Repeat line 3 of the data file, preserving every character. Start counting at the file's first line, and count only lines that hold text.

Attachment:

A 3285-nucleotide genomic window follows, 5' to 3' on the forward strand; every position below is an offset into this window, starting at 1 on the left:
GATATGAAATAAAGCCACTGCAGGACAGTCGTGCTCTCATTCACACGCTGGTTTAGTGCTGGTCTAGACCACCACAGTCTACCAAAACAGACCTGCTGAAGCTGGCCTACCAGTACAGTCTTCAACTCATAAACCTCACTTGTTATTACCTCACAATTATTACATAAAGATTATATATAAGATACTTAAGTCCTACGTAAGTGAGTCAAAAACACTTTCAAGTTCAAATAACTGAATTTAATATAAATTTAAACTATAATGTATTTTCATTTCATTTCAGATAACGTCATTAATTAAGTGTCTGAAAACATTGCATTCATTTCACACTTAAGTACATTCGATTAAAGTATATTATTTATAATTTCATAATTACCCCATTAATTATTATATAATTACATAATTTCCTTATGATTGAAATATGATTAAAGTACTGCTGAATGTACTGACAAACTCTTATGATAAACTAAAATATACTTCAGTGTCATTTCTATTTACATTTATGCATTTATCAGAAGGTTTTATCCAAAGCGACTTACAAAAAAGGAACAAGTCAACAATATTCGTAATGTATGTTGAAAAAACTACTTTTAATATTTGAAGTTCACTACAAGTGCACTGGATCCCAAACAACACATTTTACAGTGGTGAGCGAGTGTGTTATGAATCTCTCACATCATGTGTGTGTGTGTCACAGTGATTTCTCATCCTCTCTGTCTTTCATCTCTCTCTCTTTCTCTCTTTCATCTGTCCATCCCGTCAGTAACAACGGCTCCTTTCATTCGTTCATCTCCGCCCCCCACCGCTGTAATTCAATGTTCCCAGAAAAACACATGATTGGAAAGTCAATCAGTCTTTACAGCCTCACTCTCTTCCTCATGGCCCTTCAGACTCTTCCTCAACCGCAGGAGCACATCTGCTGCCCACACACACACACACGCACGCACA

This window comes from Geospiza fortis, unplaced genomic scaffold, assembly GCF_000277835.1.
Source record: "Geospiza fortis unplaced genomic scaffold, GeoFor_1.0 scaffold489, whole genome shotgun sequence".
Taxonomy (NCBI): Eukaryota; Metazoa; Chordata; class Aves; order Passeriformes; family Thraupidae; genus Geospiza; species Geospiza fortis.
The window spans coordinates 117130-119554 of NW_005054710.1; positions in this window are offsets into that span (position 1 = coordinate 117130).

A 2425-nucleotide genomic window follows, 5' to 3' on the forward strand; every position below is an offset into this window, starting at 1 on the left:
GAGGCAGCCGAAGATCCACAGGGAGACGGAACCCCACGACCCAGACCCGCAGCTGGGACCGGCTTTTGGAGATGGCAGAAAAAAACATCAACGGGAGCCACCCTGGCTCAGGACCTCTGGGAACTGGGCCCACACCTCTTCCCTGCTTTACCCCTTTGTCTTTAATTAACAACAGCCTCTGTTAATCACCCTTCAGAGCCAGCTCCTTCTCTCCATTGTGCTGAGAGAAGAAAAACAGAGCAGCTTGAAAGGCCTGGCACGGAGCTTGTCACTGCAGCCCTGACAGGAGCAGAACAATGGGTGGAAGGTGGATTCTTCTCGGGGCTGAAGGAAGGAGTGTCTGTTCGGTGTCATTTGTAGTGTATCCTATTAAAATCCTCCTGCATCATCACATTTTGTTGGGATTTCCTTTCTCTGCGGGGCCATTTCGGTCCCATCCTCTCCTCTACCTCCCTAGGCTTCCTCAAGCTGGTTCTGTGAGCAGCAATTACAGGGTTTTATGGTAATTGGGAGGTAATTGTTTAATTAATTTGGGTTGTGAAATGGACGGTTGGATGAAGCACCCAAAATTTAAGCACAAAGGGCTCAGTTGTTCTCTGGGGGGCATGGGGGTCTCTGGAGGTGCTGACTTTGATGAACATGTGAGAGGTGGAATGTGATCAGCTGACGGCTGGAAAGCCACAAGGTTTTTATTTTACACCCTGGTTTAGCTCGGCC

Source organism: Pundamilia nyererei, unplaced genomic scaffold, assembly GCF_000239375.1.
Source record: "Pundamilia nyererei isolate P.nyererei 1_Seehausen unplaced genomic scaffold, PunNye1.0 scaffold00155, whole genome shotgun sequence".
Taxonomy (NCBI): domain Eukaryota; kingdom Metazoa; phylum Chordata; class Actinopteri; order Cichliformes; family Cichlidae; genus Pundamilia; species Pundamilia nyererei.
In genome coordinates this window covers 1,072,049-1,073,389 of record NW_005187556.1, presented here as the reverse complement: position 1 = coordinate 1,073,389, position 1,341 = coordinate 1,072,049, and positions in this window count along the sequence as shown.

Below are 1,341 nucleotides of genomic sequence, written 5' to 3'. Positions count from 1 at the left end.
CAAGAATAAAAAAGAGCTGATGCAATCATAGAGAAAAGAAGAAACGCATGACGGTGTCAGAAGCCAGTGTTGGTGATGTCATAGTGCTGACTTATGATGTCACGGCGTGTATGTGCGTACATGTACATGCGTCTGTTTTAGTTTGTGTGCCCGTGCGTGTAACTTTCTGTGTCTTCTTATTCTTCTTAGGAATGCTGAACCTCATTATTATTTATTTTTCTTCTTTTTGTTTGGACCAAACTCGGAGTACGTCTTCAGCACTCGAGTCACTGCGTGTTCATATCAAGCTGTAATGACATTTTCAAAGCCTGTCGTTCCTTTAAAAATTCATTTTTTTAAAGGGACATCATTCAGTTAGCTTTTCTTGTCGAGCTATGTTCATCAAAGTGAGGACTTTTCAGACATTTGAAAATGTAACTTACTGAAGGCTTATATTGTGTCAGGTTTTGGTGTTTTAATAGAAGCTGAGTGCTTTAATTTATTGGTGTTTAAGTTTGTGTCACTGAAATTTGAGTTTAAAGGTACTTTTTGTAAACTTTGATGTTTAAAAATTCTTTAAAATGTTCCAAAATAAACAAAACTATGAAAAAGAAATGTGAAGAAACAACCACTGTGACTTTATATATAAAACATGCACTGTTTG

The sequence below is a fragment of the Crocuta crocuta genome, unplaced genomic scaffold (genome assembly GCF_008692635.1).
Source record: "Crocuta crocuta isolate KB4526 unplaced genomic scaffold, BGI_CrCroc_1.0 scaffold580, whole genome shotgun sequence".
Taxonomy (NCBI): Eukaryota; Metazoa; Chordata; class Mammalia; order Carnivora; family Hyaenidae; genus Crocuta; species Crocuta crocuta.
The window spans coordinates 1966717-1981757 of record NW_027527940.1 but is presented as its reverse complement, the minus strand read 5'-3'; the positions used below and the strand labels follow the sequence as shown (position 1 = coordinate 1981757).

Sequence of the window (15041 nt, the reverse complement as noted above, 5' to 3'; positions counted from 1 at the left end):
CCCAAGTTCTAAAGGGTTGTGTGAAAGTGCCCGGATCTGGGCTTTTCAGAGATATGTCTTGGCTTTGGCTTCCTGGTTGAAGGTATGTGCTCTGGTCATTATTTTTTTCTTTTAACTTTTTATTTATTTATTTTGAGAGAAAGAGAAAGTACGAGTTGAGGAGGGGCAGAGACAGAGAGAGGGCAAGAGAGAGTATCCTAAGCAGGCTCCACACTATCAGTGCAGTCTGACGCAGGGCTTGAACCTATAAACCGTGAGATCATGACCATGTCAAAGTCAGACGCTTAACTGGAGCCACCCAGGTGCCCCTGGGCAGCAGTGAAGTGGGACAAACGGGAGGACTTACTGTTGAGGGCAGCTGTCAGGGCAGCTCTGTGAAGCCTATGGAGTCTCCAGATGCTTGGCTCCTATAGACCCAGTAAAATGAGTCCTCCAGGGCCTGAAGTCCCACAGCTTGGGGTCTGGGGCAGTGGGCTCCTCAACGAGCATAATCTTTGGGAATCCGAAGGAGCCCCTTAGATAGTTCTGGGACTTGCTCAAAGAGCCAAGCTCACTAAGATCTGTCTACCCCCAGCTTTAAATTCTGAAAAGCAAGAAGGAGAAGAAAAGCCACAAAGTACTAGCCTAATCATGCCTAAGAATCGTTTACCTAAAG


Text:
This window comes from Geospiza fortis, unplaced genomic scaffold, assembly GCF_000277835.1.